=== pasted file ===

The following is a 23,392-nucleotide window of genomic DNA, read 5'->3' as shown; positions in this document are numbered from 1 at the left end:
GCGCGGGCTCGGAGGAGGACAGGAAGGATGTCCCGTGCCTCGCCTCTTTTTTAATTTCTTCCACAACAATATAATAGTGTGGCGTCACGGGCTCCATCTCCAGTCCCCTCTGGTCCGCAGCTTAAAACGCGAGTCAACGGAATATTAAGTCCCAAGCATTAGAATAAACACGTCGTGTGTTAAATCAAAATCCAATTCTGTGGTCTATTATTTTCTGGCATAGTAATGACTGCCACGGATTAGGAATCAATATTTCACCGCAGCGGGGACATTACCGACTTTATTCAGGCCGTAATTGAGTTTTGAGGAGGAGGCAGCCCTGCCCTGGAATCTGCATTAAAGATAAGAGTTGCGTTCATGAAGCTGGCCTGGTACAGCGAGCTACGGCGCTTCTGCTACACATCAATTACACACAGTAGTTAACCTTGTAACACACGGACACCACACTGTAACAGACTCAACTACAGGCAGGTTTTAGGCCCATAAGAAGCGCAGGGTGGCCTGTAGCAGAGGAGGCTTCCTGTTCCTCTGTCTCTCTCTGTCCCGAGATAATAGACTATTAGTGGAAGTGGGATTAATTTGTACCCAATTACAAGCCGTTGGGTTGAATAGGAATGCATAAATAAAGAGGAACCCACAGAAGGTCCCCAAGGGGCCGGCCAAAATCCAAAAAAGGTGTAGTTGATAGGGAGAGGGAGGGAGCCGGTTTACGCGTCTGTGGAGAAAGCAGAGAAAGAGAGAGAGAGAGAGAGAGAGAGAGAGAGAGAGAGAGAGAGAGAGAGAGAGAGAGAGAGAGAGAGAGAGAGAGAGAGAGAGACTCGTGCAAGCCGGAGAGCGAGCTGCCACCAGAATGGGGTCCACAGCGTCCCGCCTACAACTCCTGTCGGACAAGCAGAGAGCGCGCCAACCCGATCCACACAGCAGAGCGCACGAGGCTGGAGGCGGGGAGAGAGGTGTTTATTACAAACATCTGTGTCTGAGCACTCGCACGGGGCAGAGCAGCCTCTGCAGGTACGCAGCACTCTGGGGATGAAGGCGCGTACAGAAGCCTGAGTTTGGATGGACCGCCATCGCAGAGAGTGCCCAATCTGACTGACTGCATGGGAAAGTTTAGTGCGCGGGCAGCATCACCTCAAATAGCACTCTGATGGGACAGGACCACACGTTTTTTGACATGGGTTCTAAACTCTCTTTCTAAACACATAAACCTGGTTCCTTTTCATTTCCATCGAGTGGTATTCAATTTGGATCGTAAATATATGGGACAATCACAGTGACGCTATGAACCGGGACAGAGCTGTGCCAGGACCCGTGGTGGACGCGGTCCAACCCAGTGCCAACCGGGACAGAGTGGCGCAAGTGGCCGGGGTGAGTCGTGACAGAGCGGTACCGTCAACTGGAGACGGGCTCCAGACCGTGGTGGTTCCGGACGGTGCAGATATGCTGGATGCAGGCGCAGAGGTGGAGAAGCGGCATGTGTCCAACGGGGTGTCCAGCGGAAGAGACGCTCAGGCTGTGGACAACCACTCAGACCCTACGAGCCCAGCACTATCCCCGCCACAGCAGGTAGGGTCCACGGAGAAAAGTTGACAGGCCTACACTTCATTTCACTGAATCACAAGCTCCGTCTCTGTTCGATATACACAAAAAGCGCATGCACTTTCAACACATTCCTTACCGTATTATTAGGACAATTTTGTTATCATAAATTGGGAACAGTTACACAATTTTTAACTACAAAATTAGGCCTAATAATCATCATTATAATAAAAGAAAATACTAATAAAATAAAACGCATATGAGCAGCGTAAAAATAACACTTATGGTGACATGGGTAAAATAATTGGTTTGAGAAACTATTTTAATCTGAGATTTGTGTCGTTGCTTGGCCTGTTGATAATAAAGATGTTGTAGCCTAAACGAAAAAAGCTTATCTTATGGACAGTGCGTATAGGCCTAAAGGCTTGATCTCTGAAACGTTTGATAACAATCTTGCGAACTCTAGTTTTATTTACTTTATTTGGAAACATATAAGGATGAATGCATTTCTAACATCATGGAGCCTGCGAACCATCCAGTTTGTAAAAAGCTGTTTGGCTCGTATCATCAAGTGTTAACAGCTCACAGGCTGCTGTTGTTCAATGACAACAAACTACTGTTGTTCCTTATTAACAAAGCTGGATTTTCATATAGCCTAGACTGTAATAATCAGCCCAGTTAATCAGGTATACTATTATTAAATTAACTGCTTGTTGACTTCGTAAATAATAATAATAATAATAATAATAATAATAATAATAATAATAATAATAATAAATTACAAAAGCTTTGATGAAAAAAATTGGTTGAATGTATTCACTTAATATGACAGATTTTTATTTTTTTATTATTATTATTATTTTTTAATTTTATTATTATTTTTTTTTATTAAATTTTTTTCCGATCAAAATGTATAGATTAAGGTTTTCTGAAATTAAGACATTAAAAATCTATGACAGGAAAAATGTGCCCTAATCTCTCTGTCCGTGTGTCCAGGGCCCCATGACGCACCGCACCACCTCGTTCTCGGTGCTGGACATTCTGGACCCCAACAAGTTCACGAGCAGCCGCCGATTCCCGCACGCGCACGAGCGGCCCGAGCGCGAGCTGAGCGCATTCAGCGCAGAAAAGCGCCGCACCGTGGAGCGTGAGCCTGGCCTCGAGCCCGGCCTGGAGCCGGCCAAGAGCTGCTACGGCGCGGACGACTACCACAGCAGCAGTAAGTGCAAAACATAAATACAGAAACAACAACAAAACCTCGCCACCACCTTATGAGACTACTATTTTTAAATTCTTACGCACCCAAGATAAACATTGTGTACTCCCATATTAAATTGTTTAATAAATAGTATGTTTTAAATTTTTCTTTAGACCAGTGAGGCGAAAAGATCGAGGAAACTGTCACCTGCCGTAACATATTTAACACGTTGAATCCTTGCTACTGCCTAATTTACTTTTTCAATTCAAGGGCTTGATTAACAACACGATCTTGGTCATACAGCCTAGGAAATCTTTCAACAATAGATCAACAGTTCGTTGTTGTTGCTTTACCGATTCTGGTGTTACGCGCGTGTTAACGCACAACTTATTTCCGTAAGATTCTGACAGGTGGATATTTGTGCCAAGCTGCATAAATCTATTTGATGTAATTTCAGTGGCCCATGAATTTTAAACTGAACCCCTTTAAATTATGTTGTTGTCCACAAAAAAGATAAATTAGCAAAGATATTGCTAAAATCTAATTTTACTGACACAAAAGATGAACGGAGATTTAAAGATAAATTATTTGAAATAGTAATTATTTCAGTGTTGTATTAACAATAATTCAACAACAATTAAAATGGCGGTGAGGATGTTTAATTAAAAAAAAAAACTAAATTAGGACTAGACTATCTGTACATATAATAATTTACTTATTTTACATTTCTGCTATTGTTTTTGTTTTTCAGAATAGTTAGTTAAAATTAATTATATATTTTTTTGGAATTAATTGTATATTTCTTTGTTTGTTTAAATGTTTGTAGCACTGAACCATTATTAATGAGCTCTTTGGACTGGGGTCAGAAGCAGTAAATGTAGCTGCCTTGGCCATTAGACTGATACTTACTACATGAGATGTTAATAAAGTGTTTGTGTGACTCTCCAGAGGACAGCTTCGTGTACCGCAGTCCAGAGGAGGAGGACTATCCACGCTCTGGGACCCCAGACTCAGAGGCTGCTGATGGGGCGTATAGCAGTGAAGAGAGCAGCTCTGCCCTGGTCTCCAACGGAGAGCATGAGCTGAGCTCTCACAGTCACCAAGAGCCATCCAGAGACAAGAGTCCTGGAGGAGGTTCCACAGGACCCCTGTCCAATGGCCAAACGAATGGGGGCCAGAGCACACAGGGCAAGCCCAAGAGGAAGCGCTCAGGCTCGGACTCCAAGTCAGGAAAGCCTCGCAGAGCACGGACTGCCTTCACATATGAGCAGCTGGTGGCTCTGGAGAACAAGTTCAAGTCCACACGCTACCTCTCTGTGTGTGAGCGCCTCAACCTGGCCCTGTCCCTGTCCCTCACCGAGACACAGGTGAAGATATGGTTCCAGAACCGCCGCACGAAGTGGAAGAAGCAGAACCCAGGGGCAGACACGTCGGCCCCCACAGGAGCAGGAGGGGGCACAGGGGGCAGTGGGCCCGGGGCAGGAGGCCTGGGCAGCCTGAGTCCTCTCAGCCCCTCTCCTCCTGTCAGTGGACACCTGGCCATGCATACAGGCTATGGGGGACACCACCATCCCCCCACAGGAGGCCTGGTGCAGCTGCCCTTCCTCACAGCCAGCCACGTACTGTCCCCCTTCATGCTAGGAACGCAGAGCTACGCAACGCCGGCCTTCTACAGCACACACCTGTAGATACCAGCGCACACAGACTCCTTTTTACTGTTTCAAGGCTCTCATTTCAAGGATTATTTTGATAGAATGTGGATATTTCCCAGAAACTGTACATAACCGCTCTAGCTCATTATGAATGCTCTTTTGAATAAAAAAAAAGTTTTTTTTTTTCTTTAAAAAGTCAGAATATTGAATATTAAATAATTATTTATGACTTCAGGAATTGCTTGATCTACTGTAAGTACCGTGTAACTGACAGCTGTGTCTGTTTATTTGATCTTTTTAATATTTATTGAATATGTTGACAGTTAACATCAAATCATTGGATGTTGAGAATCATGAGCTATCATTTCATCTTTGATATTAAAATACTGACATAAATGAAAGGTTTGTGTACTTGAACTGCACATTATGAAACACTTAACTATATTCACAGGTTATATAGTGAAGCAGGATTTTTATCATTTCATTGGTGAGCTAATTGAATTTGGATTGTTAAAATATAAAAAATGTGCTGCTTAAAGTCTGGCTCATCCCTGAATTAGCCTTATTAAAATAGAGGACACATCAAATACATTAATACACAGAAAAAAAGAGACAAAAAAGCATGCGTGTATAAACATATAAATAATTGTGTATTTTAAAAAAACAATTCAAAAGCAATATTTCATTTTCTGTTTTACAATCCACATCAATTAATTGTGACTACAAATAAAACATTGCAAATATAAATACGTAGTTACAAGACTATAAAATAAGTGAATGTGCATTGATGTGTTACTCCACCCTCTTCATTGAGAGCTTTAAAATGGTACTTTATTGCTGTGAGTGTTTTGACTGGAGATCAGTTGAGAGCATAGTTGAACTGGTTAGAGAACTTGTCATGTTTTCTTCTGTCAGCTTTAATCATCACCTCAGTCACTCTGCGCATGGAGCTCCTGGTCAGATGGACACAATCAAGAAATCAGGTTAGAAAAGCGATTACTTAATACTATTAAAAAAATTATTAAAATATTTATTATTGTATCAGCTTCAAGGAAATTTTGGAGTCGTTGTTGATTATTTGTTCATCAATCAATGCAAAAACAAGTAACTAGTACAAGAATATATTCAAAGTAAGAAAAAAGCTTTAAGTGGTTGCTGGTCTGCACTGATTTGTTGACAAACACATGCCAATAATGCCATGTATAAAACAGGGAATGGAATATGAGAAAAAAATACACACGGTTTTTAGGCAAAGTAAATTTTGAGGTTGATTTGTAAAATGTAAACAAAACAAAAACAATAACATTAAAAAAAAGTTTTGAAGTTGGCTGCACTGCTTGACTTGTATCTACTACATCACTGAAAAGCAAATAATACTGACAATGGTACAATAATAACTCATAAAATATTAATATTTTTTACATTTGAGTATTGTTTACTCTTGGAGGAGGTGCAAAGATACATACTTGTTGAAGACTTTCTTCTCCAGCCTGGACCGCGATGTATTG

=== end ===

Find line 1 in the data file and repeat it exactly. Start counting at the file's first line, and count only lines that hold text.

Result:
The following is a 23,392-nucleotide window of genomic DNA, read 5'->3' as shown; positions in this document are numbered from 1 at the left end: